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Re: Time string parsing

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  • acummingsus
    ... feature and [ . . ] ... cookbook and http://search.cpan.org/~ahicox/Time-Interval-1.0.5/Interval.pod if you want to use the same module in order to get
    Message 1 of 5 , Mar 1 1:13 AM
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      On Tuesday 28 February 2006 10:49, Shawn Hirn wrote:
      > I am working with the Time::Interval CPAN module's getInterval
      feature and
      [ . . ]
      > What I want is a variable called $y that's just the total seconds that's
      > represented by $x.
      >
      > For example, if ...
      >
      > $x = 1 hours, 2 minutes, 30 seconds" I want
      > $y = 3750
      >
      > So, how can I get to $y from $x? I have been reading the Perl
      cookbook and

      http://search.cpan.org/~ahicox/Time-Interval-1.0.5/Interval.pod

      if you want to use the same module in order to get your desired $y result:

      $number_of_seconds = convertInterval(
      hours => 1,
      minutes => 2,
      seconds => 30,
      ConvertTo => "seconds"
      );

      # ------------------

      yes, at that above url, its doc says that convertinterval will do that.

      Now, whether or not scalar variable can be used instead of the explicit
      (example: the explicit 2 for minutes), I don't know. Also you will
      need to
      parse $x in order to get each of the 3 numbers.

      Maybe there's another way, easier. But if scalar variable can be
      used, as I
      mentioned, then it could be done in this way.

      --
      Alan.
    • Stan Horwitz
      ... Thanks. For some reason, when I leave off the third argument, I get HASH(0xa8220) as a result. I also get the same thing if I use 0 as the third
      Message 2 of 5 , Mar 1 5:33 AM
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        On Mar 1, 2006, at 4:13 AM — 3/1/06, acummingsus wrote:

        > On Tuesday 28 February 2006 10:49, Shawn Hirn wrote:
        > > I am working with the Time::Interval CPAN module's getInterval
        > feature and
        > [ . . ]
        > > What I want is a variable called $y that's just the total seconds
        > that's
        > > represented by $x.
        > >
        > > For example, if ...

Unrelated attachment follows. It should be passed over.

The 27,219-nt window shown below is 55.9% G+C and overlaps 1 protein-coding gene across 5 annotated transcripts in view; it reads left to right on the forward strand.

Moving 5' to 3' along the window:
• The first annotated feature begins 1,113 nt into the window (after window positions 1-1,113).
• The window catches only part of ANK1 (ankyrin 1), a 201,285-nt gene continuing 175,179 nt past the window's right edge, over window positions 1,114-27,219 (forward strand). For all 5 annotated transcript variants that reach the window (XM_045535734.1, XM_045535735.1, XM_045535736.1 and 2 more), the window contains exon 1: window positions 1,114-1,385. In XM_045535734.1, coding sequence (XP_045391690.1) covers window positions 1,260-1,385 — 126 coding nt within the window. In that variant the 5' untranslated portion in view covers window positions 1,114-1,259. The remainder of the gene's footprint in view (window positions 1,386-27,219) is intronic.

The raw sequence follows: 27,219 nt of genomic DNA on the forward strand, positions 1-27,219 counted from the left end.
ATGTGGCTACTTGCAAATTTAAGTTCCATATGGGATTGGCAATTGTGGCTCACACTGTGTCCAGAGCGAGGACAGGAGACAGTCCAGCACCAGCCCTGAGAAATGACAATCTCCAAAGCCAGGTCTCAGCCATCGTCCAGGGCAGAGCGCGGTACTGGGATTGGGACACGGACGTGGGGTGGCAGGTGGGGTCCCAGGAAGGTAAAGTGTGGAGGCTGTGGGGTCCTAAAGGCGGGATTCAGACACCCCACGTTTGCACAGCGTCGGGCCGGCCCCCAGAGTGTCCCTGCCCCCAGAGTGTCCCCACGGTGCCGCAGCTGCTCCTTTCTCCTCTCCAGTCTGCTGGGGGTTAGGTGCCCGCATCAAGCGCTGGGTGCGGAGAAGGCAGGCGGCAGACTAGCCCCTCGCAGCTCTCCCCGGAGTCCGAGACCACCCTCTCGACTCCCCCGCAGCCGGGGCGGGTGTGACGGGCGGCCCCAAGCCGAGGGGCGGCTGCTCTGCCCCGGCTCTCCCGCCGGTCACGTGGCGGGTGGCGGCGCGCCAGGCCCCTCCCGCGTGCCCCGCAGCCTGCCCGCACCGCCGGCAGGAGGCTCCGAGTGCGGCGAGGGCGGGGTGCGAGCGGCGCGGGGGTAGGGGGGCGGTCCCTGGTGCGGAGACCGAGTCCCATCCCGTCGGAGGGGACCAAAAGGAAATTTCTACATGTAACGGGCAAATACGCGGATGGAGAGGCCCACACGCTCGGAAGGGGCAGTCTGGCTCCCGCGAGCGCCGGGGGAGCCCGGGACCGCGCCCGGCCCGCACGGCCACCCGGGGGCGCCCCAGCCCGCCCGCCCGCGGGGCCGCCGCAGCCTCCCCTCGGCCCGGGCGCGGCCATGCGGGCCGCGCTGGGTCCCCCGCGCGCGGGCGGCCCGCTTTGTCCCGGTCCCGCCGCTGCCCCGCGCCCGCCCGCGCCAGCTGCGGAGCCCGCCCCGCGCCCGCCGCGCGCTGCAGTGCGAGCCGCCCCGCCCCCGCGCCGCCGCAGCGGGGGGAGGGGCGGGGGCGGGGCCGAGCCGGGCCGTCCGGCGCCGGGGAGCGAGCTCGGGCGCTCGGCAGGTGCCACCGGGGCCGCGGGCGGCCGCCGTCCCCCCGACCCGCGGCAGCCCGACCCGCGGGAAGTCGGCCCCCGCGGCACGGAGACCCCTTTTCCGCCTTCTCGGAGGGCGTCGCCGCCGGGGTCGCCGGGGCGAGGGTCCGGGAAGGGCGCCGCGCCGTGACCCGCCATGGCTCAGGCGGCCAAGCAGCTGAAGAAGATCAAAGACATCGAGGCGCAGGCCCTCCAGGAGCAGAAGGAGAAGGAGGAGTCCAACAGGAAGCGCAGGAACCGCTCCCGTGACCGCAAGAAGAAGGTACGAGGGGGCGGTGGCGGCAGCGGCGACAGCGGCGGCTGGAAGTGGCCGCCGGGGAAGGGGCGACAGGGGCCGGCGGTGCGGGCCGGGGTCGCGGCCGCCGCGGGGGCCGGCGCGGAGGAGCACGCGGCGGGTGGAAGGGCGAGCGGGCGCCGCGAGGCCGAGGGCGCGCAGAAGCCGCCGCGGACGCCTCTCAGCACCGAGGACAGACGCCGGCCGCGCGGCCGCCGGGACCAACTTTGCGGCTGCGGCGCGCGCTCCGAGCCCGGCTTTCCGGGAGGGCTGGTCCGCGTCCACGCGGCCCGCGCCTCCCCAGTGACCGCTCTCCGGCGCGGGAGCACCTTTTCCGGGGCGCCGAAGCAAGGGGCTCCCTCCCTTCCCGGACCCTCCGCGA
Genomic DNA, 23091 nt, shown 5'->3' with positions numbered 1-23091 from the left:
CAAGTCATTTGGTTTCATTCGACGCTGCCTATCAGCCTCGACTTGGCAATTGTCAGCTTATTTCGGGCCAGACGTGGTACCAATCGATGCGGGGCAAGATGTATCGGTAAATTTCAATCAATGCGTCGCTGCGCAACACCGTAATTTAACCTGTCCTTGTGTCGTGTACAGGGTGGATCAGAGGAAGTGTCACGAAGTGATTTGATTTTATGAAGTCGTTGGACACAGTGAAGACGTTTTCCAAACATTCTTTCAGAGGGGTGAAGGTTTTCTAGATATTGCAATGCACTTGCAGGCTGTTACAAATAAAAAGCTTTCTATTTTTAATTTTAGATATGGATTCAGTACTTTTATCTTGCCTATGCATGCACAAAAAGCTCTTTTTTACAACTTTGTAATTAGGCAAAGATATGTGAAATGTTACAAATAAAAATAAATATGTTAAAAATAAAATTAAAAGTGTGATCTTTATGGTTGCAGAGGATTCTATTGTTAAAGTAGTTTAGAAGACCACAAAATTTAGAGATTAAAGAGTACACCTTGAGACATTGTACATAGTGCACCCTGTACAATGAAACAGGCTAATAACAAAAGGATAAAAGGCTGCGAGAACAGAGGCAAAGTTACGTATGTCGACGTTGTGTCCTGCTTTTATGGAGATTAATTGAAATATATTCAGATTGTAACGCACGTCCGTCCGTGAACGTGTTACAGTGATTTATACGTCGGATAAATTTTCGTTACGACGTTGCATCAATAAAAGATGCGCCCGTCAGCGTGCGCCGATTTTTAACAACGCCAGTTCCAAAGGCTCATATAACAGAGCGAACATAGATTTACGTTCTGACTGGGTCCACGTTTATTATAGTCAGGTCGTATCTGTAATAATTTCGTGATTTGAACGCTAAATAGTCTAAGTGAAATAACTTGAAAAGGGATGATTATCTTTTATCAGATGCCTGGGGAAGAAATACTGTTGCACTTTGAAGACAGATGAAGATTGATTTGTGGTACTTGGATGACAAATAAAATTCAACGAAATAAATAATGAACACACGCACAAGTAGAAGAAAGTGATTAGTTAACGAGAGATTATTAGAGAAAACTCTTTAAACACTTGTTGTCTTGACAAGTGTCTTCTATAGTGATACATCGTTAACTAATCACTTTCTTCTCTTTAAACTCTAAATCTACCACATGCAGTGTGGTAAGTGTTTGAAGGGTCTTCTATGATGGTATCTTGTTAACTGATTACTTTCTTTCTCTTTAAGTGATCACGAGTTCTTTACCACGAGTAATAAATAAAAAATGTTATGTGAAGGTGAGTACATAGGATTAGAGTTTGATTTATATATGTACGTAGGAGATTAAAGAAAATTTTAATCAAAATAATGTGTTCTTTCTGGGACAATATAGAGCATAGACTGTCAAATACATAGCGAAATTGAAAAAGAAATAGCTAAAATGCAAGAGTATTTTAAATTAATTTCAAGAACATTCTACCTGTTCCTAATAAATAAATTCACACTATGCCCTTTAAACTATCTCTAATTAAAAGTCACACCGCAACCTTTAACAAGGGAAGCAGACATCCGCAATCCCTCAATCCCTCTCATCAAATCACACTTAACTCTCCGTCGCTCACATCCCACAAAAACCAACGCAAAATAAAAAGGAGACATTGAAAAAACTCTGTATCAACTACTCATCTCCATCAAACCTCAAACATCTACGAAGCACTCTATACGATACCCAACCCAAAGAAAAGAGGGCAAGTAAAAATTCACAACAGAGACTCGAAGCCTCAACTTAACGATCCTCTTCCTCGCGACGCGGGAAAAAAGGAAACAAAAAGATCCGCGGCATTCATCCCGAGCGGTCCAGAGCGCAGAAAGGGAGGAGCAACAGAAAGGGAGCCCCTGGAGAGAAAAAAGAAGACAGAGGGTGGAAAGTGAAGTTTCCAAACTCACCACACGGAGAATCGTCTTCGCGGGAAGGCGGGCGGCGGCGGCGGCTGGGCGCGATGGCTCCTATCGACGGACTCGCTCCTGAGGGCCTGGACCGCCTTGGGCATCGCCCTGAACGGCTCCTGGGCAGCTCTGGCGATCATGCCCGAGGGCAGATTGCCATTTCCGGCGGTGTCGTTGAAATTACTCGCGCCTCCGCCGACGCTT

> >
        > > $x = 1 hours, 2 minutes, 30 seconds" I want
        > > $y = 3750
        > >
        > > So, how can I get to $y from $x? I have been reading the Perl
        > cookbook and
        >
        > http://search.cpan.org/~ahicox/Time-Interval-1.0.5/Interval.pod
        >
        > if you want to use the same module in order to get your desired $y
        > result:
        >
        > $number_of_seconds = convertInterval(
        > hours => 1,
        > minutes => 2,
        > seconds => 30,
        > ConvertTo => "seconds"
        > );
        >
        > # ------------------
        >
        > yes, at that above url, its doc says that convertinterval will do
        > that.
        >
        > Now, whether or not scalar variable can be used instead of the
        > explicit
        > (example: the explicit 2 for minutes), I don't know. Also you will
        > need to
        > parse $x in order to get each of the 3 numbers.
        >
        > Maybe there's another way, easier. But if scalar variable can be
        > used, as I mentioned, then it could be done in this way.

        Thanks. For some reason, when I leave off the third argument, I get
        "HASH(0xa8220)"
        as a result. I also get the same thing if I use "0" as the third
        argument.

        Sorry, I should have indicated that information in my original posting.

        Does anyone see what I am doing wrong, or is this CPAN module buggy?
      • Damien Carbery
        ... I helped Shawn off-list and got a solution. #!/usr/bin/perl -w use Time::Interval; use warnings; use strict; my $diff_time_seconds = getInterval( 02/26/06
        Message 3 of 5 , Mar 1 11:57 PM
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          --- In perl-beginner@yahoogroups.com, Stan Horwitz <stan@...> wrote:
          >
          >
          > On Mar 1, 2006, at 4:13 AM — 3/1/06, acummingsus wrote:
          >
          > > On Tuesday 28 February 2006 10:49, Shawn Hirn wrote: